What are the different kinds of agreements that adequately ensure settlement for short selling of shares and sovereign debt?
The types of agreements are:
futures and swaps;
standing agreements or rolling facilities;
agreements relating to subscription rights; and
other claims or agreements that lead to the delivery of shares or sovereign debt for the purposes of short selling.
All these types of agreements must cover at least the number of shares or the amount of sovereign debt being sold short, must be entered into prior to or at the same time as the short sale and must specify a delivery or expiration date that ensures settlement of the short sale can be effected when due. These agreements must exist in a "durable medium", whether in electronic or paper form, and are legally binding for the duration of the short sale.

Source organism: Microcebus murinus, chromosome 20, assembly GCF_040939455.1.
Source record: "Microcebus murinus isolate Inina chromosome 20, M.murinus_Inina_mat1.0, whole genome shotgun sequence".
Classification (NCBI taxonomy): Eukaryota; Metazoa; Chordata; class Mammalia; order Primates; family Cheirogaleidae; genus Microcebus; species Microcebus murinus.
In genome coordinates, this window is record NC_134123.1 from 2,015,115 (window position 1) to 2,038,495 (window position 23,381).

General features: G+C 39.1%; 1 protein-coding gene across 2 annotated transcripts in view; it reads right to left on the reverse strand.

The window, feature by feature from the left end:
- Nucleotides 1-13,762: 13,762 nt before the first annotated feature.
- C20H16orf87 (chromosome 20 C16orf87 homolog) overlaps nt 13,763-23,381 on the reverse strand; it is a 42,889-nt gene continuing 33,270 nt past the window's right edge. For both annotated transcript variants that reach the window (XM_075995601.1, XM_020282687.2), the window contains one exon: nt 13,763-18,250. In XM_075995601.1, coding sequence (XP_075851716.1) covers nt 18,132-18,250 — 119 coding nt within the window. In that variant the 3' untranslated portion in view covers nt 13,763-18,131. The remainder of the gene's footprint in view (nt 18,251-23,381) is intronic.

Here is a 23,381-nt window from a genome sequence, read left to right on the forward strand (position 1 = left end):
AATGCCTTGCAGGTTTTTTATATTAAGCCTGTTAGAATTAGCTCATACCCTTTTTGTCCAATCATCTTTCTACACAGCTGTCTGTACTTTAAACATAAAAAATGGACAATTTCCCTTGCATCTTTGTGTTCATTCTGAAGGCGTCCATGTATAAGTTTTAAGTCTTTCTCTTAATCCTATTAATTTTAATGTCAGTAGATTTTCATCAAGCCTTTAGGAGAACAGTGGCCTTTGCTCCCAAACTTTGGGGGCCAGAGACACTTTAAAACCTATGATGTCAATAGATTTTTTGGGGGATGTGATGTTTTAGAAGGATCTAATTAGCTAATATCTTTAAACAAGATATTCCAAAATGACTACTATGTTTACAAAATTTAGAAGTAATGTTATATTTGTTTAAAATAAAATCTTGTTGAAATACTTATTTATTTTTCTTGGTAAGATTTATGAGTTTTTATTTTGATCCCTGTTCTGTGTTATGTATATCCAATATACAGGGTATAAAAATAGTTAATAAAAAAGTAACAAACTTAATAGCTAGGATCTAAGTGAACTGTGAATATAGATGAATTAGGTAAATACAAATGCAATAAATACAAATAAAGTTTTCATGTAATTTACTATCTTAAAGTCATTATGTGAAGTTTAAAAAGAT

What is the "locate rule" and what does it involve for shares?
The "locate rule" is a term used to describe the arrangement whereby a broker confirms to a short seller that they have located the shares which the short seller needs to borrow to cover their short sale, taking into account the amount required and market conditions. It is thanks to this arrangement and the subsequent measures to be taken vis-à-vis third parties that the short seller is able to have the reasonable expectation that he can deliver the shares he is short selling. The locate rule is an essential part of EU law on short selling: without location of the shares to be sold short, and the subsequent measures vis-à-vis third parties, short selling of shares is not permissible.